Some former classmates of mine will give a resounding “Yes!” or “Absolutely not!” when asked if they can recommend PCC. I prefer not to do that. Instead, I advise the following:

1) Decide your major and research PCC’s program for your major carefully. Look at the classes, the credentials of the instructors and decide if it’s a solid enough program to warrant a second look.

2) Find out how important accreditation is to your vocation. If you want to work in Christian circles or plan to get a graduate degree from another Christian college, non-accreditation might not be a problem. However, if you’re training for a job that requires public certification (such as an engineer or accountant), PCC might not be a good fit. If you want to teach in a public school or in a school that requires a teacher certification, PCC most likely won’t work (trust me, I’ve tried; never mind that some of the most worthless public-school teachers have teacher certifications). Places like these want to see accredited degrees. Getting an exception is extremely difficult, if not impossible.

3) Talk to current and former students and get their input. What did they like, not like and what are their overall feelings? Would they do it again?

4) Find out what the rules are and ask yourself if they’re something you feel you can abide by. Former Campus Church pastor and PCC alumnus Jim Schettler famously had to get three haircuts before he could enroll back in the mid 1970s. I’ve heard urban legends of other male students who sport long hair, learn how short it must be cut and simply refuse to enroll and return home. One girl I used to date at PCC told me about how her brother visited the college, didn’t like the dating rules and decided not to go to PCC. Myself, I hated wearing suits all the time to each church service (even in the summer when I worked at the college); to this day, I seldom wear suits–even to church.

5) Pray. Seek godly counsel from Christians you respect and trust. I would strongly advise the type of Christians who not only know the Bible, but ones who know how to separate personal preferences from convictions (trust me, in Christian circles these lines get blurred quite a bit).

Would I send my kids to PCC? Considering my problems with accreditation and the way we’re raising our sons and how we want them to be prepared for the “real world”, probably not. Should they express a desire to go, I will lay out the pros and cons for them but will most likely discourage them from going. I don’t think it would be a good fit for them, but for other Christians, it might be a great fit. For others who wish to attend PCC, I wish them well and pray God will work in their lives and lead them according to His will.

Please keep in mind that there is no such thing as a “perfect” college. I’ve met PCC graduates who have nothing but glowing things to say about the college and other grads who think PCC is a stronghold for Satan. I have lots of respect for both those who recommend and don’t recommend PCC. Likewise, there are both pro- and anti-PCC people out there whose views and condescending attitudes disgust me. I would advise people not to discount PCC simply because of those who don’t like it, just like I’d advise people not to go based solely on positive recommendations a few have. Take any college out there, from the most leftwing state university to what seems like a great, more liberal Christian college and chances are excellent you’ll find students and faculty who love it and disgruntled former students and faculty who hate it. Cedarville, Liberty and Regent probably have their share of former students who wouldn’t recommend the college to their worst enemy.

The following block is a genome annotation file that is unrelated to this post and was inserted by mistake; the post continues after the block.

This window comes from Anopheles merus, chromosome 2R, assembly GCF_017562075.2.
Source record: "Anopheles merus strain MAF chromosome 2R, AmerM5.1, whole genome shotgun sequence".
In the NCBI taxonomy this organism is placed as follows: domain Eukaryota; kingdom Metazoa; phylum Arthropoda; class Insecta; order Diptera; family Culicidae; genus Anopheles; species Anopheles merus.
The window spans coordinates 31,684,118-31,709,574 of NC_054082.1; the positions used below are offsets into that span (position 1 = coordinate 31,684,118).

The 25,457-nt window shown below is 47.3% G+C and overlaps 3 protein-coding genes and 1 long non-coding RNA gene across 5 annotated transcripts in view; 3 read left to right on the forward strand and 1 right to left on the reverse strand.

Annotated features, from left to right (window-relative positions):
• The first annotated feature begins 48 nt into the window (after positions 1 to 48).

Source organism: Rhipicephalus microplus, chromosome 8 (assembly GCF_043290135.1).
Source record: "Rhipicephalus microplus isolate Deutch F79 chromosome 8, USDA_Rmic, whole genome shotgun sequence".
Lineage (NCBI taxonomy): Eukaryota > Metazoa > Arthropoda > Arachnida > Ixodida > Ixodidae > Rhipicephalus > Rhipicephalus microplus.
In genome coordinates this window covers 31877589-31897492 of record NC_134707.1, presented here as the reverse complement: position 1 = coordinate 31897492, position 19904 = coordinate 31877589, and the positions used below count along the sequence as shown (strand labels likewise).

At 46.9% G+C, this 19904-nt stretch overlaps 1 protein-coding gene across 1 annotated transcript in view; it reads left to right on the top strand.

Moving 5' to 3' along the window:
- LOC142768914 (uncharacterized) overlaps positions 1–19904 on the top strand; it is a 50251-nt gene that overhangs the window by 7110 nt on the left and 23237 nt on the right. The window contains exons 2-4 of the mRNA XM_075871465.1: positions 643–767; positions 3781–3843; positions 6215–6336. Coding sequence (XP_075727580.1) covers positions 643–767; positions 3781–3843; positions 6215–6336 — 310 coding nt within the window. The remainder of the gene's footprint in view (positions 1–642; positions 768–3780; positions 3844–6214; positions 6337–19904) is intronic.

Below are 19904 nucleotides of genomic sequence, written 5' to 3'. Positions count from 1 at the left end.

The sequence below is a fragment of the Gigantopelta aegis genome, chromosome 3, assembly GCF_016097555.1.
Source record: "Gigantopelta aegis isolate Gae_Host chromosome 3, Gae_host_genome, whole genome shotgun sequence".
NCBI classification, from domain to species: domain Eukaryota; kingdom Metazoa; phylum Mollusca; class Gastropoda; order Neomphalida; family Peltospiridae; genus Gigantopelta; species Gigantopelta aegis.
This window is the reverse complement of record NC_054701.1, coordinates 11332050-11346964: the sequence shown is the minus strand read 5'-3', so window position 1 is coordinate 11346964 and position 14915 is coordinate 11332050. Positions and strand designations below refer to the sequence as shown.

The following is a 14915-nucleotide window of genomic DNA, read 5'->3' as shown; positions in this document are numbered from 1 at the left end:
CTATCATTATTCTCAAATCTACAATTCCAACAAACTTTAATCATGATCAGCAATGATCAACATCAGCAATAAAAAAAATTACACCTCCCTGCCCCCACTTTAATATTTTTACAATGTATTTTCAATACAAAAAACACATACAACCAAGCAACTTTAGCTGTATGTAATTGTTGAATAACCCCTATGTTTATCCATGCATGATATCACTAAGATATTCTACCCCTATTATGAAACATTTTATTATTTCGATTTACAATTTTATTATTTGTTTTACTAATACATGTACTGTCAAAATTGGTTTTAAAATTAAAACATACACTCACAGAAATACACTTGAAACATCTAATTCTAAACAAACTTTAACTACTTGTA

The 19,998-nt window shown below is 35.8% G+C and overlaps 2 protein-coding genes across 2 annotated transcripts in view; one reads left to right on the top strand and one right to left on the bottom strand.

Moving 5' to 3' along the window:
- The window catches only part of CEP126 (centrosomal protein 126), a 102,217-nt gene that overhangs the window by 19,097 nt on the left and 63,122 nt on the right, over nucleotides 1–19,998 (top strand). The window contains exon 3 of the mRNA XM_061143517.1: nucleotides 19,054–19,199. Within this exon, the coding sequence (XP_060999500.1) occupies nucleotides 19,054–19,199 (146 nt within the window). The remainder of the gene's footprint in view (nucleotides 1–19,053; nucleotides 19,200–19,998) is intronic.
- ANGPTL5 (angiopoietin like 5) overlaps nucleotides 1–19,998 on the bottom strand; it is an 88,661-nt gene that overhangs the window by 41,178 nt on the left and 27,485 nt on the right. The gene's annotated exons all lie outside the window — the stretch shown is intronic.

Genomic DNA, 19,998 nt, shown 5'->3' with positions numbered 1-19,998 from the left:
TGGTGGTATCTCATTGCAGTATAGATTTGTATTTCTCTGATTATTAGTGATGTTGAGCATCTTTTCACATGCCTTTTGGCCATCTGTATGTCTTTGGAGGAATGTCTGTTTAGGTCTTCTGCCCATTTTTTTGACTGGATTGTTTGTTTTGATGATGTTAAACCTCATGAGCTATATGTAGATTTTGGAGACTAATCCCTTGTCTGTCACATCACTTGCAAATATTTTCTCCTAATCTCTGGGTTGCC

I hope that helps you. This is just my opinion, one many Christians on both sides of the spectrum will differ with, so take it for what it’s worth and make the decision of where the Lord wants you to go.

Richard Zowie graduated from Pensacola Christian College in 1995 with a bachelor of arts in history and a minor in English. He believes God needs godly, wonderful people there as much as he needs godly, wonderful people at places like the University of California-Berkeley. Post comments here or drop a line to

Is it a sin to get tattoos?

Is it a sin to get tattoos?

This is yet another question where even in Christian circles, you’ll receive a wide spectrum of responses.

One school of thought is an emphatic “Yes!”. Getting tattoos violates Leviticus 19:28, which says: “Ye shall not make any cuttings in your flesh for the dead, nor print any marks upon you: I am the LORD.”

It’s that simple, they’ll tell you. No tattoos. Period. End of story. Next question.

Another school of thought insists this verse applies to a different dispensation, back when God wanted Israel to maintain separation from surrounding godly nations. Besides, they say, if we were to look at other verses in Leviticus, Exodus and Deuteronomy, we’d also execute kids for being disrespectful towards their parents and anyone who works on the Sabbath. Other verses in these books prohibit wearing garments of mixed fibers (personally, I absolutely hate those itchy 50% cotton/50% polyester t-shirts), mixing meat with dairy (meaning if an Israelite traveled through time and came here, they’d have to avoid cheeseburgers) and having sexual relations with a woman who is on her period.

While it’s sadly common for Christians to take Bible verses out of context, I wonder how many are aware there are actually three types of Old Testament laws: ceremonial (regarding the procedures for sacrifices and often done to strict measures to create a picture of the Messiah), moral and dietary (prohibited animals were generally unhealthy to eat).

Whereas the No-Tattoo School says the body is the Temple of the Lord and should not be defiled by permanent ink inserted into the skin, the Tattoo-If-You-Wish School counters with the temple-of-the-Lord verse is conveniently applied here but conveniently not applied whenever Baptists gorge themselves with a huge potluck dinner or drink lots of sugary sodas (especially the caffeinated kind).